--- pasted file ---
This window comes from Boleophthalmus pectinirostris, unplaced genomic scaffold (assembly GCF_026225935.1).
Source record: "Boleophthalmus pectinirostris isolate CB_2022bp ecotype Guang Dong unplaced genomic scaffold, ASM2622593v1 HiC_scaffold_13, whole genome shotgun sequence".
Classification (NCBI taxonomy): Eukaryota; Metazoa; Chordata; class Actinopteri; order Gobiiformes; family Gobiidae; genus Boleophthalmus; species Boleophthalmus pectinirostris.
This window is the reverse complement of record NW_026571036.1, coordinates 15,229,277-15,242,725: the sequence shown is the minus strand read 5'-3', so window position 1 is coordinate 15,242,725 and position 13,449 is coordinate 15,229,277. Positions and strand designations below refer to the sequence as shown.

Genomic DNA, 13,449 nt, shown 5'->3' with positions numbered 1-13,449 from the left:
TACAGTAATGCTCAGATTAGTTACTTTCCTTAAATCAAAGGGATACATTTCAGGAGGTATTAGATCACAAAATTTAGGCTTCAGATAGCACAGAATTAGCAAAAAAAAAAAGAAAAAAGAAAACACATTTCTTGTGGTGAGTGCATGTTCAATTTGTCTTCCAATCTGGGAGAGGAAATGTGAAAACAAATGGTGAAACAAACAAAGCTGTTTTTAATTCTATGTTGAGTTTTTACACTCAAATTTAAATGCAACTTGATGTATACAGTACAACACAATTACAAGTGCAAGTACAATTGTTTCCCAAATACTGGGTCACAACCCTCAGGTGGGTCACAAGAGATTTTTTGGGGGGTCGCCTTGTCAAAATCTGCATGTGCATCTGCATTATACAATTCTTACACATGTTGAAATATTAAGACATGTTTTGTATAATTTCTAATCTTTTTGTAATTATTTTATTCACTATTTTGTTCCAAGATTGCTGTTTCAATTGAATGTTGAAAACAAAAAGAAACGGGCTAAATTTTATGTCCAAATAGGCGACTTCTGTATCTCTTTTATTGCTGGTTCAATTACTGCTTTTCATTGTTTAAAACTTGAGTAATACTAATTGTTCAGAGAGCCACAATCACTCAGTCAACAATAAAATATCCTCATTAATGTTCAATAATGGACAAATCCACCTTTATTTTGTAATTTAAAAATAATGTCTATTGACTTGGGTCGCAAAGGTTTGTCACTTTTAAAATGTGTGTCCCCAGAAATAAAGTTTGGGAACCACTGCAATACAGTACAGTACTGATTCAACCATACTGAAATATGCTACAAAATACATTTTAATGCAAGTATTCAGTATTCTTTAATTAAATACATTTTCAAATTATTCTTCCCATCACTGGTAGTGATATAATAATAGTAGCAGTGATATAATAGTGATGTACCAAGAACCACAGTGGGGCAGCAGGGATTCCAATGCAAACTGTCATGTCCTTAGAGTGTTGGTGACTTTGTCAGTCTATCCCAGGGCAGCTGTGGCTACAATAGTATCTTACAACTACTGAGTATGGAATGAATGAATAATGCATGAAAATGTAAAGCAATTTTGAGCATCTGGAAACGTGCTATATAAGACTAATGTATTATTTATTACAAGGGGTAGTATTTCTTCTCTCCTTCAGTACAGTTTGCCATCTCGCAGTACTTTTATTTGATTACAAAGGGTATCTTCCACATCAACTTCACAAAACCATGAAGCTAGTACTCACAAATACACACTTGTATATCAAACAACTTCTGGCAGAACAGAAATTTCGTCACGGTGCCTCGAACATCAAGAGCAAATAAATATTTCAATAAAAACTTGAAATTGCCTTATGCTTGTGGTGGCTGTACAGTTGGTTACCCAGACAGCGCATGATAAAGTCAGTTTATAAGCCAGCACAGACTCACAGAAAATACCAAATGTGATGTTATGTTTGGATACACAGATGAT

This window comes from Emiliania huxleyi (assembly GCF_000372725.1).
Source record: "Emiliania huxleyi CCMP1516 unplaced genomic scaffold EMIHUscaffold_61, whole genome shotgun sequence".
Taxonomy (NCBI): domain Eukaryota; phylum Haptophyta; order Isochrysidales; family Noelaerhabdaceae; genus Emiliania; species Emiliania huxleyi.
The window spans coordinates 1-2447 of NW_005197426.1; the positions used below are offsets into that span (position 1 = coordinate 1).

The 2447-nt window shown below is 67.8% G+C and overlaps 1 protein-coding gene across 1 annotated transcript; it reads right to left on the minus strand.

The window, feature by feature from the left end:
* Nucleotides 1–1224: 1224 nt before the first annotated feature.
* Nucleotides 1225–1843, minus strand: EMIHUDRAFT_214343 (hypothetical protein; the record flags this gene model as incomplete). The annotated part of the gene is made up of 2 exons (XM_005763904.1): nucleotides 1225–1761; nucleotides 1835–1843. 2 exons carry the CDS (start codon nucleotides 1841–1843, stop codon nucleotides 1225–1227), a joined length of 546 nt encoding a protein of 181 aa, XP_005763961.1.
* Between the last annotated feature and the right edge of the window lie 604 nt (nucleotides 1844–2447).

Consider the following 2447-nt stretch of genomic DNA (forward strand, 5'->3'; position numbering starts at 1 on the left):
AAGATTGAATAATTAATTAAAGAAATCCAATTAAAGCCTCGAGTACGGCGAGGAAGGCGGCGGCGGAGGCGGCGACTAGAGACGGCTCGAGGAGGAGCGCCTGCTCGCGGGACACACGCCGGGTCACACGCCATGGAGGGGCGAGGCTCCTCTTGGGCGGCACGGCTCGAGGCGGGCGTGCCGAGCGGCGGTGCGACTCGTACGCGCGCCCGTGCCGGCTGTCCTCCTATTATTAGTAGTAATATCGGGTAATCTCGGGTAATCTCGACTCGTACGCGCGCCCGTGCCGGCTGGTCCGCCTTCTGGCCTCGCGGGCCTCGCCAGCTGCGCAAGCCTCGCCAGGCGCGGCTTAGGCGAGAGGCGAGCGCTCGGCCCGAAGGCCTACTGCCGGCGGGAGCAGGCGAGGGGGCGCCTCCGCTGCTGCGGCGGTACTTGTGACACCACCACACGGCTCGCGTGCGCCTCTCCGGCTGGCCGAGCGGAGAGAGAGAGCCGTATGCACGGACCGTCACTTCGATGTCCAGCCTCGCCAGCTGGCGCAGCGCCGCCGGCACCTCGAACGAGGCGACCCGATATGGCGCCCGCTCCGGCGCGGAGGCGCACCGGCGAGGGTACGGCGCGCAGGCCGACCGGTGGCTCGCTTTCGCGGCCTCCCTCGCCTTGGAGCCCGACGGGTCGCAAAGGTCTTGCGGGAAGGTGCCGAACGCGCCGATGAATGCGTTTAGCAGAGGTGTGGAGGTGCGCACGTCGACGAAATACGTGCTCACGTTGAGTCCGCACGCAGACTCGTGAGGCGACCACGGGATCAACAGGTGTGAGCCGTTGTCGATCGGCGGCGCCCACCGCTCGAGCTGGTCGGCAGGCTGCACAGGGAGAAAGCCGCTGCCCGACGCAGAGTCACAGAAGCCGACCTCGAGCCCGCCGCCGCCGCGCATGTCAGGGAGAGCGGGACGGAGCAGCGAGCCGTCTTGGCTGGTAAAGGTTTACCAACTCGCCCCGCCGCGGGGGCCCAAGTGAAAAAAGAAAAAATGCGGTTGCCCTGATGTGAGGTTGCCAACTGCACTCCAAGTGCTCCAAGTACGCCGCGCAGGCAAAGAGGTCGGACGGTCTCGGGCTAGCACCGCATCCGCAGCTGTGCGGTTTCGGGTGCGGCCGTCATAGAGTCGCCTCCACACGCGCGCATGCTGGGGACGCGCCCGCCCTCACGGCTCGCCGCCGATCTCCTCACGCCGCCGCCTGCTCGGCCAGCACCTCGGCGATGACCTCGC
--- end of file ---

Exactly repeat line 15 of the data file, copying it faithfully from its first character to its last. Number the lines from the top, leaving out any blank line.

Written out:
* Between the last annotated feature and the right edge of the window lie 604 nt (nucleotides 1844–2447).